You may have seen the headlines recently: “Text Neck Was Never a Real Epidemic” and more along those lines. The idea that had been sold to us as an apocalyptic epidemic by the media—that looking down at our cell phone to text was responsible for chronic neck pain—was suddenly busted. We’re all going to be OK! Our necks will be fine!
Text neck was a chiropractor’s wet dream, of course, so much so that one of them founded the Text Neck Institute to cater to this emerging (or is it imaginary?) market. The Institute even has an app for that! If you own an Android cell phone, you can pay $3.01 to buy their Text Neck App that will make your phone vibrate when you hold it at an “unacceptable viewing angle”.
Our own CBC reported a year ago that “smartphone-related neck pain [was] on the increase”. And they quoted spine specialists! Now, the spokesman for the Chartered Society of Physiotherapy in the UK quips, “I doubt the ancient Greeks suffered from scroll neck.”
We see this see-saw movement in the media with regards to food: one day coffee is good for you, but the next it gives you a kind of cancer you didn’t even know existed. And this represents a failure by journalists to contextualize.
You see, scientific studies don’t appear in a vacuum; they are part of a growing body of evidence. To simply report on a single study like it’s a stone tablet handed down from up above is misleading and leads to knowledge whiplash (something a chiropractor may soon trademark).
Looking at the literature on the association between texting and neck pain, the answer is really muddled, because the studies that have been done on the topic are flawed.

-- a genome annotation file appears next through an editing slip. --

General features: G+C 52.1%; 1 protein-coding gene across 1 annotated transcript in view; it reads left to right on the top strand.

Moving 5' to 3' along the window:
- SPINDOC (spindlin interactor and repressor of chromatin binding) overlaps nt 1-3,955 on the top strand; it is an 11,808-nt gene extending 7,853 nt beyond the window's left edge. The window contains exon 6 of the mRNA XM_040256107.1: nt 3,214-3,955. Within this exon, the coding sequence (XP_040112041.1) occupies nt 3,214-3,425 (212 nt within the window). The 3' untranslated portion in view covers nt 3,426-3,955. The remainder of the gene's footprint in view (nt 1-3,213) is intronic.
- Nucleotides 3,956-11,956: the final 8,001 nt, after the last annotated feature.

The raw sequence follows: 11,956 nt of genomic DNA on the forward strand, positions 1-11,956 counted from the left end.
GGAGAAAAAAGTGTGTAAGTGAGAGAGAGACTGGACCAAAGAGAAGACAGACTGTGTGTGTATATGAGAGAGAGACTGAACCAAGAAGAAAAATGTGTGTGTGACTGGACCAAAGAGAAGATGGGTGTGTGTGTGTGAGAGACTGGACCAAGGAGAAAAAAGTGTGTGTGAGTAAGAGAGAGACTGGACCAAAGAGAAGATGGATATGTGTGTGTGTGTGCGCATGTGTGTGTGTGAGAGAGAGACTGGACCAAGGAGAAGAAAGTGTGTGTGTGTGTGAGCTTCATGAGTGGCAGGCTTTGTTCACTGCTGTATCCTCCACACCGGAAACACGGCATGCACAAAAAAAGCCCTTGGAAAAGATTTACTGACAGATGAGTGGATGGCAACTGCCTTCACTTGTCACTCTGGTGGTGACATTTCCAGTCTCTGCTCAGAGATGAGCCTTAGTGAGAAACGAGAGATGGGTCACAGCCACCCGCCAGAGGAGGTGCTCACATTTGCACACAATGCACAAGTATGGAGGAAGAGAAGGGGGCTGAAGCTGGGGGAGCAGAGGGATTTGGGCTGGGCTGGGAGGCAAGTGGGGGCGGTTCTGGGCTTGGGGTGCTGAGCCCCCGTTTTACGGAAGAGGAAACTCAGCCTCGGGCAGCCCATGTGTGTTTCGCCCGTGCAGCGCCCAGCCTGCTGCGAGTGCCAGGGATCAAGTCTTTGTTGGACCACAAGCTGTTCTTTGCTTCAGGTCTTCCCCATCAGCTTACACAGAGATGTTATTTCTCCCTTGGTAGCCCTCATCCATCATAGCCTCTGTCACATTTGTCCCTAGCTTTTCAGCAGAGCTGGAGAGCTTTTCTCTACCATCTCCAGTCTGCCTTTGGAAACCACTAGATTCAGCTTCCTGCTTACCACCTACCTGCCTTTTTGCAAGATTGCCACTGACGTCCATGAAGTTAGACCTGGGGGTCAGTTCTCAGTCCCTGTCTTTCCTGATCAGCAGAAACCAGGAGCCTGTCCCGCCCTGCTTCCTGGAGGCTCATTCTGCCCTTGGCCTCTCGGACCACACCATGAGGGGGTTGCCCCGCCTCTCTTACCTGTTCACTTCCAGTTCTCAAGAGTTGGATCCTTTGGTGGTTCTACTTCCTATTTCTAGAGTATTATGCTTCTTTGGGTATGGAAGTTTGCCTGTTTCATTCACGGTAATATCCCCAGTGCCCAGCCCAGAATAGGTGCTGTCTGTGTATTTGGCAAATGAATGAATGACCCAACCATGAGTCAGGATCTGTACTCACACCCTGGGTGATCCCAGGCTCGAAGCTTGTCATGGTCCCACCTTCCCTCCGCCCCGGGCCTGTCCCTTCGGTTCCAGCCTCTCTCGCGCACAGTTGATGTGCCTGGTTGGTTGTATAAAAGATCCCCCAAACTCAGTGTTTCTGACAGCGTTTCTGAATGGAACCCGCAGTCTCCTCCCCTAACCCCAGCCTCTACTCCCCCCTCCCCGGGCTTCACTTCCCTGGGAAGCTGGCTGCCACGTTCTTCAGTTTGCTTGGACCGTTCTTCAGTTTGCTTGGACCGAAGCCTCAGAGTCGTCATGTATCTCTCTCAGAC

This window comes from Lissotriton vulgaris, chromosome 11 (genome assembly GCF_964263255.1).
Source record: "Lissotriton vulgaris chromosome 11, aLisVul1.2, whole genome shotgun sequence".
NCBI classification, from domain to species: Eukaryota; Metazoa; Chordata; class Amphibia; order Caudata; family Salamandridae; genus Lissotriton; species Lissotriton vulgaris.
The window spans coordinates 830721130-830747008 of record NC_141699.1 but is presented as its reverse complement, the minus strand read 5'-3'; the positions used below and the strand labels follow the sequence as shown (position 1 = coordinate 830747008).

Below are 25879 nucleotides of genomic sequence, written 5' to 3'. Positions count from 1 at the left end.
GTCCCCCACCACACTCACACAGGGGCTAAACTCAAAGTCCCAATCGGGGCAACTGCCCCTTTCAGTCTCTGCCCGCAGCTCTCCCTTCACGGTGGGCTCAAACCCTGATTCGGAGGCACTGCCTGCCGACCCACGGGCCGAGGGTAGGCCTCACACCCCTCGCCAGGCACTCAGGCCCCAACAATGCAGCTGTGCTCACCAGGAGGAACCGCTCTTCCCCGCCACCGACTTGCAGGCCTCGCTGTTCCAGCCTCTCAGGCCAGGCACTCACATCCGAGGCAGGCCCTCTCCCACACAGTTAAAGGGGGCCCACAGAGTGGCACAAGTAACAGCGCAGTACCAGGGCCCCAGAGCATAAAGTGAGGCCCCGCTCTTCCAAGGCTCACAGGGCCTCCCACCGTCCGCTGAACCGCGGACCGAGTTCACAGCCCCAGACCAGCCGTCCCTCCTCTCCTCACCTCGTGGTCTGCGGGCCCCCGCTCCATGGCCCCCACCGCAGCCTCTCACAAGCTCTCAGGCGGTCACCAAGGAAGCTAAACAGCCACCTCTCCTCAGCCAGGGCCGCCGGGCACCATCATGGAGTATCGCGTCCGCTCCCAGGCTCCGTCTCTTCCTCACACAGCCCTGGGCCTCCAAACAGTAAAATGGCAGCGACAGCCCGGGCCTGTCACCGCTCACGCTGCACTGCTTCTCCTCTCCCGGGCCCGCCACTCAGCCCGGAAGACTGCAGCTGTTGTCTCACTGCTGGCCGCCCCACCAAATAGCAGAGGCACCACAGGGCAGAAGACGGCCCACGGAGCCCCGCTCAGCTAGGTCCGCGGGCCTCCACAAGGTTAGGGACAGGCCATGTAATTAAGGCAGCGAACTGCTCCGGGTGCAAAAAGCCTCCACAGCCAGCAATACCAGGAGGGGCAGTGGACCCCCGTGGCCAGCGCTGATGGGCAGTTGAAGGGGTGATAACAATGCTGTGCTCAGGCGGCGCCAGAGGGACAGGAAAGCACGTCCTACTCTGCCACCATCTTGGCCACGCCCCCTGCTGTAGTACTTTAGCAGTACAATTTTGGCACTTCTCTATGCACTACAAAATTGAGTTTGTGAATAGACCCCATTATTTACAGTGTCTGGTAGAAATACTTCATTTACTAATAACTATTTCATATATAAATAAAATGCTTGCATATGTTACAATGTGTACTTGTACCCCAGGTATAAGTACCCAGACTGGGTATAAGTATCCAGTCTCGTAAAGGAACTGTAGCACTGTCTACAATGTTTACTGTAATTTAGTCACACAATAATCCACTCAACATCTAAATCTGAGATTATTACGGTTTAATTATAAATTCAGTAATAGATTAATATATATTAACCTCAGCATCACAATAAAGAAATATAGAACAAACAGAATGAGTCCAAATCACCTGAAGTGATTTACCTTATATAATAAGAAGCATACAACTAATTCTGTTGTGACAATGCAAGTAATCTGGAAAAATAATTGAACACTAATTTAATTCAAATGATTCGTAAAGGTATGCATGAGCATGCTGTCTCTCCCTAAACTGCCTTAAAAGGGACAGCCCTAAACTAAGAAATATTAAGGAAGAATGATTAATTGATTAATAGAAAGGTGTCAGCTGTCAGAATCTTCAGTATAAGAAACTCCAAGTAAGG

Take this latest study, for example, the one that seemingly disproves the very notion of text neck. They asked young adults to come in, hold onto a cell phone, and text a certain sentence. The scientists took a picture of these participants to assess how much neck craning was going on, and they looked for associations with self-reported neck pain. They found no association.
The flaw is the following. The angle at which the participants were looking at their phone was not formally measured. Three clinical experts were asked to sort the pictures in one of four categories: appropriate posture, acceptable posture, inappropriate posture, and excessively inappropriate posture. You can already see that this subjective assessment is prone to bias and inaccuracy. Indeed, the scientists calculated the agreement between the three clinical experts, and it was not very good. So who knows how reliable these results really are?
On the flip side, studies that showed an association were sometimes done with participants who were not “scientifically clean”. What I mean by that is that they were recruited from clinics that specialize in neck pain or from offices where tasks require prolonged computer use. So was the neck pain caused by texting… or by computer use?
The body of evidence on this question is unclear at this point. Some studies are positive, others are negative. Overall, however, it doesn’t look like text neck is the epidemic it was called out to be. Better, more rigorous studies need to be done before we have a solid answer.
The lesson here is one we often repeat: “a new study” is meaningless unless the journalist puts it in its place. This latest study on text neck is not the nail in the coffin. Conclusions to a paper can’t be reported as is; they need to be critically assessed. And even then, contextualization is important.
As for those ancient Greeks who never got scroll neck, have you ever tried to read Ancient Greek on a dusty old manuscript?
It’s a real pain in the neck.
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